Arcosa - Value Play In Unattractive Industry With High Barriers To Entry

About: Arcosa, Inc. (ACA)
by: Vladimir Dimitrov, CFA

Pure play infrastructure business post the spin-off from Tinity Industries.

Arcosa could easily improve return on capital by leveraging its competitive advantages or simply moving towards industry average levels of debt.

Very conservative valuation, providing significant margin of safety.

Image result for arcosa logo

Source: Arcosa Investor Presentation

Business overview and the spin off transaction

Arcosa (ACA), a recent spin off company from Trinity Industries, is a pure infrastructure play. The company operates three main segments - Construction, Energy and Transportation. Although infrastructure spending is highly cyclical, Arcosa is well diversified across its product offering and industries being served.

Source: Arcosa 10-K and 10-Q SEC Filings

The Construction Products division, produces natural and lightweight aggregates for residential, commercial and industrial construction. As well as materials for bridge and road construction. The specialty materials part of the division has high barriers to entry, selling materials for roads, fracking infrastructure, drilling pads and various agriculture uses. Most of the specialty materials sold were acquired as part of the ACG Materials deal, which increased the business unit revenues by roughly 50%. Finally, the Construction Products division also produces trench shields used for a wide array of underground infrastructure.

Source: Arcosa Investor Presentation

The Energy Equipment division is operates under three sub-segments - wind towers, utility structures (transmission poles) and gas and liquids storage tanks. The wind towers business is heavily dependent on General Electric, which represents 19% of total consolidated revenues as of FY 2018. The business has also been impacted by the planned phase out of the production tax credits and is likely to see further uncertainty over the short-term. Meyer Utility Structures business, acquired in 2014 from ABB, serves municipalities and public and private utilities. The Energy division also serves residential, commercial and industrial markets through the storage tanks segment. Margins are heavily dependent on two factors - steel prices and capacity utilization.

Source: Arcosa Investor Presentation

Transportation Products unit is the country largest manufacturer of dry and liquid inland barges servicing energy, chemicals and agriculture markets. Arcosa operates four manufacturing sites, of which three are currently active and production is expected to ramp up over the next two quarters of 2019. The division also produces axles and couples for railcars, with the company's former parent - Trinity Industries being the largest customer making up around 11% of consolidated revenues as of FY 2018.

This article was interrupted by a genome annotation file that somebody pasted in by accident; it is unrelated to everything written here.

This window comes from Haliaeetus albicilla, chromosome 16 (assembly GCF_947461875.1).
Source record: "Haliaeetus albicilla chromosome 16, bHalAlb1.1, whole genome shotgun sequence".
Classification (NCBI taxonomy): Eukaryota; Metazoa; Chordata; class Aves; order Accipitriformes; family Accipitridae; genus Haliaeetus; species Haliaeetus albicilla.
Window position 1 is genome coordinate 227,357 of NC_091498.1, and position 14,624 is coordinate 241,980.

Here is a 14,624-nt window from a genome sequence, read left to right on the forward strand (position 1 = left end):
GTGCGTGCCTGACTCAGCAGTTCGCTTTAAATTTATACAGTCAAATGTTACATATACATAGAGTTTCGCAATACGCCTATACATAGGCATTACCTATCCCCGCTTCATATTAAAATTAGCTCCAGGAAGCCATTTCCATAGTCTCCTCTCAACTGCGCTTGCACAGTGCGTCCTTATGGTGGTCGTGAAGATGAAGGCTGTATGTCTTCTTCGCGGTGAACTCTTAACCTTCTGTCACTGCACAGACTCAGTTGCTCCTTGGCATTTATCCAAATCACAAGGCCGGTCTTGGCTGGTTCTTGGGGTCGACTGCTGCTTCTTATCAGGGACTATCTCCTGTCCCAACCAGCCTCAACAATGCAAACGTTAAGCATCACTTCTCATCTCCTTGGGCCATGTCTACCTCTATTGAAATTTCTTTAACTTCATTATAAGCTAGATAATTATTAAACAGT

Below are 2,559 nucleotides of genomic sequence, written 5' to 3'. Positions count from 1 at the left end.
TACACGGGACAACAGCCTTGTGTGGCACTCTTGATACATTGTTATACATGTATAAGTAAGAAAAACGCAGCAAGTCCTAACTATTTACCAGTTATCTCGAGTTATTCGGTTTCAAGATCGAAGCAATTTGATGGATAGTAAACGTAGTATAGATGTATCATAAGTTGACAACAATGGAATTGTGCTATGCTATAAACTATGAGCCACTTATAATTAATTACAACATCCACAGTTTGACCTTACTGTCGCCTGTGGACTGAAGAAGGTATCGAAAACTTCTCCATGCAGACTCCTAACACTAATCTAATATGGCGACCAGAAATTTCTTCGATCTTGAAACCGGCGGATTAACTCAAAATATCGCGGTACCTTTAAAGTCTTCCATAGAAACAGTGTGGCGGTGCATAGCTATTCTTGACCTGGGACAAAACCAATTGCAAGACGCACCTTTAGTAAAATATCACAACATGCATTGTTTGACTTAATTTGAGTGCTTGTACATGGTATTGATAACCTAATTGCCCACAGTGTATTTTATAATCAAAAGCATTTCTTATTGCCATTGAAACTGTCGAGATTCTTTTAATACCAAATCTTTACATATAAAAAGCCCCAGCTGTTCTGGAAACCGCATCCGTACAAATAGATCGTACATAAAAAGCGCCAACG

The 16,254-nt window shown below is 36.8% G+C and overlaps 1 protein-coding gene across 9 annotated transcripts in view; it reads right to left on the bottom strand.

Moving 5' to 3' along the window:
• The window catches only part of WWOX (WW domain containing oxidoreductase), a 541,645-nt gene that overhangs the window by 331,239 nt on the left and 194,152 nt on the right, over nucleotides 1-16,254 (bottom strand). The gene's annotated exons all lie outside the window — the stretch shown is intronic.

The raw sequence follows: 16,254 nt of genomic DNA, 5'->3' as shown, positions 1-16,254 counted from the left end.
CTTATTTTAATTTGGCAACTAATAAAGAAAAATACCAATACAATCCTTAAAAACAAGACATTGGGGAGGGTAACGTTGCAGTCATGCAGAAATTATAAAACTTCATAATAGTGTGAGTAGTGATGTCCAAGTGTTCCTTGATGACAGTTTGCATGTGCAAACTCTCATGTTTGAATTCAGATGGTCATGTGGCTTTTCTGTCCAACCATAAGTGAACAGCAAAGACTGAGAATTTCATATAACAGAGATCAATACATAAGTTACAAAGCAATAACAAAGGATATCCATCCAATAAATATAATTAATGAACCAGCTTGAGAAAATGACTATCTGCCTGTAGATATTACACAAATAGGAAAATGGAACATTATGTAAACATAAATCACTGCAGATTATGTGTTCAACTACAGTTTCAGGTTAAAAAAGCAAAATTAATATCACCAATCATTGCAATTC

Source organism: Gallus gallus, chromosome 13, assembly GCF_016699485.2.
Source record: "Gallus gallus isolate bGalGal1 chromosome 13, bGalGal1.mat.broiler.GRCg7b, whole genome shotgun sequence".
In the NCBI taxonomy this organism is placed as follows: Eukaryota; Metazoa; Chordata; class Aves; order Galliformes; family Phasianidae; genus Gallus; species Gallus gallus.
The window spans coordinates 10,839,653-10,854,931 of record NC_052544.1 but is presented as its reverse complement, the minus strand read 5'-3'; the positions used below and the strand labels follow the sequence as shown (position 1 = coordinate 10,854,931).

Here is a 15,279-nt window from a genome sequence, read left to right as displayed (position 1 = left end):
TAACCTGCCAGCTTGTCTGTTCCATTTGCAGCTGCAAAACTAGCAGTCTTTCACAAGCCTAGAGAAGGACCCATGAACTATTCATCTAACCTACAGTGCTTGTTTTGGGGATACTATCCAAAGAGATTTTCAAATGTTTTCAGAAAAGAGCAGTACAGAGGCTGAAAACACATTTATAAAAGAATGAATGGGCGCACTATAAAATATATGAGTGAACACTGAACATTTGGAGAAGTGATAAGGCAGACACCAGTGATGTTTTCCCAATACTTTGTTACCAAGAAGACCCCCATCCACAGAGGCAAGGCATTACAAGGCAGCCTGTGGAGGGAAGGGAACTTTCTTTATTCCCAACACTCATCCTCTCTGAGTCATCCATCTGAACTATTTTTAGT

Trinity Industries, the former parent of Arcosa, has been on my radar since July 2016, when the activist investor ValueAct reported a nearly 7% stake in the company. The spin-off transaction was aiming to unlock shareholder value through the separation of the Trinity's legacy railcar business and the emerging opportunities in the infrastructure sector.

Although being labelled as the "growth" part of the former parent, Arcosa is trading near book value due to the company's low return on equity. I will cover that below, but Arcosa is well positioned to leverage on its competitive advantages and improve its future returns. The company is also well diversified across its product portfolio and industries it serves, but remains as a pure infrastructure play.

Return on Equity

Arcosa's Return on Equity has been declining since 2016, from as high as 9.2% to its lowest point in 2019 of 4.8%.

Source: Author's calculations based on Arcosa's 10-K and 10-Q SEC Filings

Calculating a daily beta of 1.0 against the S&P 500 since ACA became publicly traded company in November 2018 in conjunction with 2.5% risk-free rate and equity risk premium of 6.00% we arrive at required return on equity of 8.5%, much higher than the company's current return on equity of 4.8%.

By using the low end of the FY 2019 EBITDA guidance of $215m and assuming D&A expense of $80m and effective tax rate of 25%, I calculate the FY 2019 Return on Equity of 5.4% for FY 2019. This explains ACA's current P/B ratio of x1.03.

Source: Arcosa Investor Presentation

There are a few reasons, however, why I believe that ACA will be able to leverage on its competitive advantages and increase its ROE over the next few years. Thus increasing both its book value of equity and its P/B ratio.

As we saw above the Energy division is by far the largest in terms of size (both on revenues and total assets). However the business unit significant headwinds and the slowdown of wind tower orders due to expected PTC phase out has significantly reduced the divisions' return on assets. Not only that, but even back in 2016 the Energy segment had the lowest ROA of all three divisions, primarily due to the high capital intensity of the sector.